Page images

new contract made between the parties on the footing of Chap. VII. those notes.(a) Where a contract has been entered into by letters, between letters

and bought definitely fixing the terms, and subsequently bought and and sold notes ; sold notes containing different terms pass between the parties, the letters, in the absence of any agreement to the contrary, will constitute the contract.(6) Where there is no signed entry in the broker's books, between un

signed entry and no writing from which the terms of the contract can and differing be gathered, and the bought and sold notes vary from notes. each other, no contract arises,

Thus, where a broker, employed by the plaintiff to sell Petersburg clean hemp and by the defendant to buy hemp, sold to the defendant, and by mistake gave him a sale note of Riga Rhine hemp, a description of hemp of a different quality from the Petersburg hemp, and gave the plaintiff a note of the sale of Petersburg clean hemp, it was held that no contract for the sale of the hemp in question subsisted between the parties. (c) In Grant v. Fletcher,(d) Abbott, C. J., said: “The broker is the agent of both parties, and as such may bind them by signing the same contract on behalf of the buyer and seller. But if he does not sign the same contract for both parties neither will be bound. It has been decided accordingly that where the broker delivers a

(a) See also Thornton v. C. B. (N. S.) 298; 10 Jur. (N. Charles, 9 M. & W. 802; Sieve. S.) 866 ; 33 L. J. C. P. 298, diswright v. Archibald, 17 Q. B. approving of the decision of 115; 20 L. J. Q. B. 529; Town- the Privy Council in Cowie v. end v. Drakeford, 1 Car. & K. Remfry, 5 Moo. P. C. C. 232. 22 ; Goom v. Afflalo, 9 D. & R. (c) Thornton v. Kempster, 5 148; 6 B. & C. 117; Thornton Taunt. 786 ; and see Cumming v. Meux, 1 M. & M. 43.

v. Roebuck, Holt, 172. (6) Heyworth v. Knight, 17 (d) 5 B. & C. 437.

[ocr errors]

variance does



Cuap. VII. different note of the contract to each of the contracting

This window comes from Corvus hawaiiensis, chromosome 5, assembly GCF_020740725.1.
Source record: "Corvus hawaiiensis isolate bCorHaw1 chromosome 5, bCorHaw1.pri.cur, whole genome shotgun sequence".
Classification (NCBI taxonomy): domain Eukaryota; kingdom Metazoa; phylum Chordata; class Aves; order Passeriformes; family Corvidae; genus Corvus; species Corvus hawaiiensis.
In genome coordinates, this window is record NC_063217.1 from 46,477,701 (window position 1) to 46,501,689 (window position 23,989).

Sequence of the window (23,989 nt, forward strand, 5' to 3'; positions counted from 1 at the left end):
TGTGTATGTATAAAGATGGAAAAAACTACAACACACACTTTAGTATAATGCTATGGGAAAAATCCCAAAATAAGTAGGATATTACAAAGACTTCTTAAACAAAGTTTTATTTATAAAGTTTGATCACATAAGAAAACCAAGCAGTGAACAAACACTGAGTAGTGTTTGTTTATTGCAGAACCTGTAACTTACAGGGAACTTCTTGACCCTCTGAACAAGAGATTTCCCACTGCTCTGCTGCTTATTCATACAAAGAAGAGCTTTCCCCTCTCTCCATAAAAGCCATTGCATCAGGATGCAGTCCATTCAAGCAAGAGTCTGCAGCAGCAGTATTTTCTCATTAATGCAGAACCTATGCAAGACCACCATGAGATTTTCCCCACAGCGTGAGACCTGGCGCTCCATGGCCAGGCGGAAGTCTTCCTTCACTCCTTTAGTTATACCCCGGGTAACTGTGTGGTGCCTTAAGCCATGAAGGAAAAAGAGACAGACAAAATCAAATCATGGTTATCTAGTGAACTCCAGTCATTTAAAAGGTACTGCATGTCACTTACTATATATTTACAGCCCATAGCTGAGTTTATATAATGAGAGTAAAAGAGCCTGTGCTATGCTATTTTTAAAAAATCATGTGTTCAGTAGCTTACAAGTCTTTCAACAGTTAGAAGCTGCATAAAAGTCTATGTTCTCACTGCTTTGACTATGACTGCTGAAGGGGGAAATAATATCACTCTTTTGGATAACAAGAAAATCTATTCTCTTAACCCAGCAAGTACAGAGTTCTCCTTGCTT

parties there is no valid contract.” (a) In Rowe v.
Osborne (6) it was held that a vendee of goods was bound
by the contract as stated in the note signed by him, and
delivered by the broker who effected the sale to the
vendor, although this note varied from the note delivered

by the broker to the vendee.
Immaterial An unimportant or immaterial variation between the
not avoid

bought and sold notes will not avoid a contract. Thus,
where a broker delivered to the vendor bought and sold
notes written on one sheet of paper, and the day for pay-
ment of the goods was inserted at the end of the bought
note only, but in those made out for the purchasers the
day was inserted at the end of the bought as well as of
the sold note, it was held that as the bought and sold
notes delivered to the vendor were both written on one
sheet of paper the whole must be considered as forming
one contract; and consequently that there was no vari-
ance.(c) So where the broker made a mistake in the
names of the contracting parties, it was held that the
contract was not thereby avoided, it not being shown

that any one was prejudiced thereby. (d)
Sale on credit If goods in the City of London are sold by a broker to
by broker-
vendor's right be paid for by a bill of exchange, the vendor has a right,
to retract.

within a reasonable time, if he is not satisfied with the
sufficiency of the purchaser, to annul the contract. But
the vendor must intimate his dissent as soon as he has
had an opportunity to inquire into the solvency of the

(a) And see Thornton v. (6) 1 Stark, 140.
Meux, M. & M. 43; Heyman v. (c) Maclean v. Dunn, 1 Moo.
Neale, 2 Camp. 337; Gregson & P. 761; and see ante, p. 258.
v. Ruck, 4 Q. B. 747 ; and (d) Mitchell v. Lapage, Holt,
Sievewright v. Archibald, 17 253.
Q. B. 103; 20 L. J. Q. B. 529.

his sold note


purchaser; and five days has been considered too long a Chap. VII. period for this purpose. (a) Where the plaintiff employed a broker to purchase Broker em

ployed by pursome hemp for him, and the broker having negotiated chaser, only with the defendant signed and sent to him a sold note, when binding. and the defendant afterwards signed and sent to the broker a note differing in several material points from the note sent to him, it was held that it was a question for the jury whether both parties intended that the note signed by the defendant should be the contract, in which case there was a sufficient memorandum within the Statute of Frauds, or whether the defendant never intended to be bound as seller unless the buyer also signed a correlative note to bind him, and if so there was no valid contract. (6)